Dementia (Loss of Memory)


What symptoms of dementia have you or someone you know experienced? Submit Your Comment

Comment from: wrdinwoodstock, 75 or over Female (Caregiver) Published: September 05

My wife shows symptoms of dementia. We sold our house and moved to my wife's home town of 53 years ago. After several weeks she expressed she 'wanted to go home.' She divorced a nasty first husband who beat her. We have been married over 30 years. My wife had a very terrible childhood and after doing the 23andMe test we found out that her father is not her father. We went back to the house of 53 years and she saw it was torn down. The day after we saw the old house torn down she still wanted to go back home.

Comment from: INPOGod, 65-74 Male (Caregiver) Published: October 21

I wish to offer encouragement. My own hubby is exhibiting signs of dementia and we have our first appt. with a Neurologist on the 28th of October 2011. At present I do experience frustration, futility, anger at times but thank God not for long. I personally have a strong faith and faith background. I rely heavily upon God. That is the encouragement I offer. I know poor hubby is not sure what is going on. He has trouble getting words out. He has been an IDDM for 40 plus years, Hypothyroidism and pernicious anemia for 40 plus years also. He fell and broke his elbow and hip this year. Last year he had a stroke. His mobility is less and less. He is under doctor's care, Primary, Heart, Physical Therapy and now soon the Neurologist. I am healthy as a horse and so far, handling it the best I can. Good luck to everyone and prayers, too.

Comment from: Arleeda, 65-74 Male (Caregiver) Published: October 06

Husband has what was first diagnosed as alcohol related dementia, although his B1 was fine. He quit drinking but that didn't help. Now he has double vision and is losing depth perception, so he can't drive. He walks much more slowly than he used to and has lost muscle mass. When I am gone for more than a few days for my job he doesn't eat or hydrate enough and on two occasions has become delusional, thinking people are in our kitchen and he has to hide his wallet and passport--then forgets where he hides it. Used to be a master point bridge player and now cannot arrange cards. Can't focus on game either. He has passed initial neurologist's screen that it is not Alzheimer's.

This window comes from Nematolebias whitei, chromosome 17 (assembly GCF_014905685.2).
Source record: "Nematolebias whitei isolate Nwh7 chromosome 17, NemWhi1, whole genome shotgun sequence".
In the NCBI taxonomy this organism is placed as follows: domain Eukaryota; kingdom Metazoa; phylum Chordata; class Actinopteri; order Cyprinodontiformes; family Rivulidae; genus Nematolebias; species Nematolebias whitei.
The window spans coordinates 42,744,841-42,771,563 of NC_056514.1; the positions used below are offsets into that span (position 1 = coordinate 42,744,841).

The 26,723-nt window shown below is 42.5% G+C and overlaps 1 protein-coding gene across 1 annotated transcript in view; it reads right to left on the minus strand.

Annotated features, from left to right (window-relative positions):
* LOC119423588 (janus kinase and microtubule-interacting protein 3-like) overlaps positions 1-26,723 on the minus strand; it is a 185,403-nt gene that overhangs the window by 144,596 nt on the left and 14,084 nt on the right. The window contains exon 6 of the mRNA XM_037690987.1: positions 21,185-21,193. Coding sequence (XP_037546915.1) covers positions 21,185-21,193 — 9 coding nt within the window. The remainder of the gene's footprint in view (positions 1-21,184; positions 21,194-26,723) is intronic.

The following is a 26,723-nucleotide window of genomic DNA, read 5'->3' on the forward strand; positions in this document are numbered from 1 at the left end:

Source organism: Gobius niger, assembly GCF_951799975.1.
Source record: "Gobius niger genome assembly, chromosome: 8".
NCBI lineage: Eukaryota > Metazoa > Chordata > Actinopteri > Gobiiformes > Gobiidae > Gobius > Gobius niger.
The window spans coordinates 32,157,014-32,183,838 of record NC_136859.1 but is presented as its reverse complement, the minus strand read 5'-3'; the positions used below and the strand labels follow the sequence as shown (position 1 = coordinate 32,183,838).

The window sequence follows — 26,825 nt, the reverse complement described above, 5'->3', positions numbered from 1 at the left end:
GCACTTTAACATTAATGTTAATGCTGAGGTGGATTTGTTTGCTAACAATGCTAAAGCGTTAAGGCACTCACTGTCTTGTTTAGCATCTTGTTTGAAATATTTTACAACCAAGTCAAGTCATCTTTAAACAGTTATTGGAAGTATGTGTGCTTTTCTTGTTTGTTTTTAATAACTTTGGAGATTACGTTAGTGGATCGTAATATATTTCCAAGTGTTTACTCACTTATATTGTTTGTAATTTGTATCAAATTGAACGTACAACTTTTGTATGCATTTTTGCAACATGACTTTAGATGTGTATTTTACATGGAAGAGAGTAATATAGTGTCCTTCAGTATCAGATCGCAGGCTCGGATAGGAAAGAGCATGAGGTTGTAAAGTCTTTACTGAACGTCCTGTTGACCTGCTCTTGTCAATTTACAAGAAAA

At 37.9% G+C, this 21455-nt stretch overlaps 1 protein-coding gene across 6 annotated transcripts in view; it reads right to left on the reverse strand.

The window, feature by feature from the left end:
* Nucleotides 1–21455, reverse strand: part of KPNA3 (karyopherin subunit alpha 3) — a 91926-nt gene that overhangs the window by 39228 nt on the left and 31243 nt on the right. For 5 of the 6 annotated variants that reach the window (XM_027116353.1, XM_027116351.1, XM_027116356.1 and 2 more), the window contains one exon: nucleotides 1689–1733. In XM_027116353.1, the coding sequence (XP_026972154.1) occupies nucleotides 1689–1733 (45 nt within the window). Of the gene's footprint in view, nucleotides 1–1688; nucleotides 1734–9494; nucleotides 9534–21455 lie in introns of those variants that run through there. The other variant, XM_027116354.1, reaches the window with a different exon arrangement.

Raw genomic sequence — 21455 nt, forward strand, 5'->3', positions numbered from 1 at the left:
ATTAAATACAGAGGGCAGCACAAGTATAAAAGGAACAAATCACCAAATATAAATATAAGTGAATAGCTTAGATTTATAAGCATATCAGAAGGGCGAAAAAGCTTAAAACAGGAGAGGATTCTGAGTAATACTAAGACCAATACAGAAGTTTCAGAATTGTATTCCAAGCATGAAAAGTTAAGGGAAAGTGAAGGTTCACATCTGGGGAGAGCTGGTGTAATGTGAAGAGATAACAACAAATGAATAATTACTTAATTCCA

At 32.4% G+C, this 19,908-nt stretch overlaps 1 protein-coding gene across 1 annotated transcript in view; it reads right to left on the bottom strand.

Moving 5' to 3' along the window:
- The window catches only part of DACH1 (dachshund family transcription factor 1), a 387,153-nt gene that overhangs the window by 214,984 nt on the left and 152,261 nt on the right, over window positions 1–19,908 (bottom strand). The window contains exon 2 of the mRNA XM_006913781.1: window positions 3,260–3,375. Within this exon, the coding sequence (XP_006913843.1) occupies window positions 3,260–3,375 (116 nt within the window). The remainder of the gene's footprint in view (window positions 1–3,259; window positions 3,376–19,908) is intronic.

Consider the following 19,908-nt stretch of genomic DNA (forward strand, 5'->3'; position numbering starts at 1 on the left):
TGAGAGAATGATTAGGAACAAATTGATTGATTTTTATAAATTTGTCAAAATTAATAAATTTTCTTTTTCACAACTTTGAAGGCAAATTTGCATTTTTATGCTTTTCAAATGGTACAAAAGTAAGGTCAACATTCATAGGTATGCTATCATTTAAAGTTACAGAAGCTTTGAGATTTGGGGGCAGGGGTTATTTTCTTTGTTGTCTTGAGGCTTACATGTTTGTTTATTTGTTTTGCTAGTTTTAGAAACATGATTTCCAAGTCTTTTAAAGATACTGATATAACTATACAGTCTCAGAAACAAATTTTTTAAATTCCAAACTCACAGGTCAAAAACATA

Comment from: 75 or over Female (Caregiver) Published: February 27

My wife has dementia. Her vital signs are good. Problem - she is extremely weak. She is under physicians care.

Comment from: Sandr, 55-64 Female (Caregiver) Published: September 12

My husband starting having seizures two years ago we had several test done including CT scans, MRIs, etc. I had stated at that he constantly repeats asking the same thing over and at times seems not there. When they received the results it showed atrophy of the brain and the word dementia was brought up at the time I was more concerned about the seizures and we saw a neurologist who has put him on medication. He is having more symptoms of memory loss such as he forgot how to cook his favorite meal and had to ask me if he used water to cook steamers which he has cooked many times. He is forgetting people’s names and he mailed out a bill the other day to the wrong person. He has always handled his finances and never made a mistake in his check book .